These accessories are produced by Quickboost, a resin-manufacturing firm that provides corrected components for discriminating modelers who want to get it right. Quickboost produces a large variety of corrected parts for aircraft kits in 1/72, 1/48, and 1/32 scale, and their website is very interesting to browse through. In this case, Hasegawa has taken a shortcut in their production process, not the first time this has happened. It reminds me of the old Lindberg kits many years ago that had standard propellers which were supposed to fit on many different kinds of airplanes. It didn’t work then, and still doesn’t today.
Fine Molds continues to add to their great line of WWII Japanese Armor – this time with a variant of the Type 3 “CHI-NU” Tank. This up-gunned long barreled version of the Type 3 was a paper-only project. The variant was expected to go into production in 1946, but as we know the war ended before then. It was thought that the gun on the Type 3 would not be sufficient to knock out US Armor at long ranges, so plans were drawn up to fit the Type 3 tank with a long barrel 75mm gun.
This kit is exactly the same as the other Type 3 “CHI-NU”, with the addition of the sprues for the longer barrel, and turret parts. In fact with this boxing, you will end up with some extra parts for your stash, as some of the parts from the earlier release are included, but not used. The kit’s 203 parts are molded in tan, with a sprue of clear parts, and nicely done ‘rubber band’ tracks.
Eduard has released its Messerschmitt Bf-110G-4 in the Weekend format. I appreciate Eduard releasing kits in the “weekend” format as a more affordable channel for modelers to get access to a kit. This is the most expensive kit ever boxed in the Weekend format ($39.95) but you get a lot of plastic for your money; as a reference point, the Profipack version retails for $64.95.
So, what is in the box? You get all the plastic sprues from the Profipack packing, except sprue D (underwings ordinance). The decal sheet, printed by Cartograf, has one option and stencils are included. The box includes 11 sprues for a total of 349 parts. I should mention that you get over 100 parts (mainly from the 110E) that go straight to the spares box. The kit does not include photoetch nor canopy masks.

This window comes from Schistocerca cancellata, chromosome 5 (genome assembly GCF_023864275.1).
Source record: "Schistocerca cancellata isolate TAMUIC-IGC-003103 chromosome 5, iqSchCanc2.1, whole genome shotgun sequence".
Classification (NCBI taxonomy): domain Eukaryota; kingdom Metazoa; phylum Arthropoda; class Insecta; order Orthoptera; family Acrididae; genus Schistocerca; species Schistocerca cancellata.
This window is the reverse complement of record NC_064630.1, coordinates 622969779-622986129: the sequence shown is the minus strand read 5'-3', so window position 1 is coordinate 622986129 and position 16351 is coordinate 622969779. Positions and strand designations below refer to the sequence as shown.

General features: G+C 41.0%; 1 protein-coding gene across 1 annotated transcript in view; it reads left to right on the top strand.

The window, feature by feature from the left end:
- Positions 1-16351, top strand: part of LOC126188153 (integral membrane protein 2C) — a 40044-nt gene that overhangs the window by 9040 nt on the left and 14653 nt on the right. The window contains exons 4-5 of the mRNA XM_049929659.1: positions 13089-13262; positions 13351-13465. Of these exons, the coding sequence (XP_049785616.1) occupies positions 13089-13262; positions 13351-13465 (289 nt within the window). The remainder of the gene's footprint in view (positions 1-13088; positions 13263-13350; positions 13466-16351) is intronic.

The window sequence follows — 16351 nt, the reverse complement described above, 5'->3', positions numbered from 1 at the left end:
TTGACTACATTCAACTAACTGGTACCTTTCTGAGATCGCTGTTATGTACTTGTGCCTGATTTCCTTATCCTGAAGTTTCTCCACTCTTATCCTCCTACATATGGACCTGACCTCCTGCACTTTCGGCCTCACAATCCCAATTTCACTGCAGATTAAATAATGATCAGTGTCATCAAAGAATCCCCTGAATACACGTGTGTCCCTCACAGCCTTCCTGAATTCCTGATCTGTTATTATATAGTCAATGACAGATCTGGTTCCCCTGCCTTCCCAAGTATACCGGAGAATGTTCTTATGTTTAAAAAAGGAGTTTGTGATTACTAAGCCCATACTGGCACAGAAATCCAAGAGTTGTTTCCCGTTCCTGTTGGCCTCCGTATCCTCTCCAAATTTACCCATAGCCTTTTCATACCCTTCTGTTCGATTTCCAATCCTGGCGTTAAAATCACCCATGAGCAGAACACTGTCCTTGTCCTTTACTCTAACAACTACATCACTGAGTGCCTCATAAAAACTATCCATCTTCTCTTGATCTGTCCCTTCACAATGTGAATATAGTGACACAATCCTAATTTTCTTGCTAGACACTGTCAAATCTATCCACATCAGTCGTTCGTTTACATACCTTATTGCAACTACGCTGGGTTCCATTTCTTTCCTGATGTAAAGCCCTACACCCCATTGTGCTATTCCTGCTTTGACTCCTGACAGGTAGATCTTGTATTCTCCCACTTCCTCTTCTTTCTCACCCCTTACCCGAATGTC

This is a British product, the first of a series, providing a very nice set of 1/32 scale decals and an accompanying booklet, featuring three aircraft flown by Polish pilots flying with the French Armee de l’Aire during the Battle of France in 1940. Two versions of this issue exist, one in 1/32 scale and one in 1/48. The decal sheet and booklet are provided in one unit, and cannot be purchased separately.
The booklet, a rather large publication of 16 pages plus cover, measures 13 by 9 ¼ inches, and consists of detailed information on the colors and markings of each aircraft. A short history of the pilot and his operational career is included, and these make interesting reading. The booklet is filled with excellently reproduced photos, mostly from German sources, as many of the photos show Luftwaffe personnel examining the abandoned French aircraft.
The Kurtis Kraft company built some of the first specialty race cars of the post war era. Started by Frank Kurtis in the 1930s, the company would go on to build race cars ranging from midget racers to the “big cars,” that raced the grand prix circuit which included The Indy 500. This model represents a 1955 Kurtis Kraft 500C model powered by a 255 ci Offenhauser engine producing 400hp. These cars could hit 170 mph. Nine of these cars were built. In fact, between 1950 and 1955 Kurtis Kraft cars won four of five Indy races.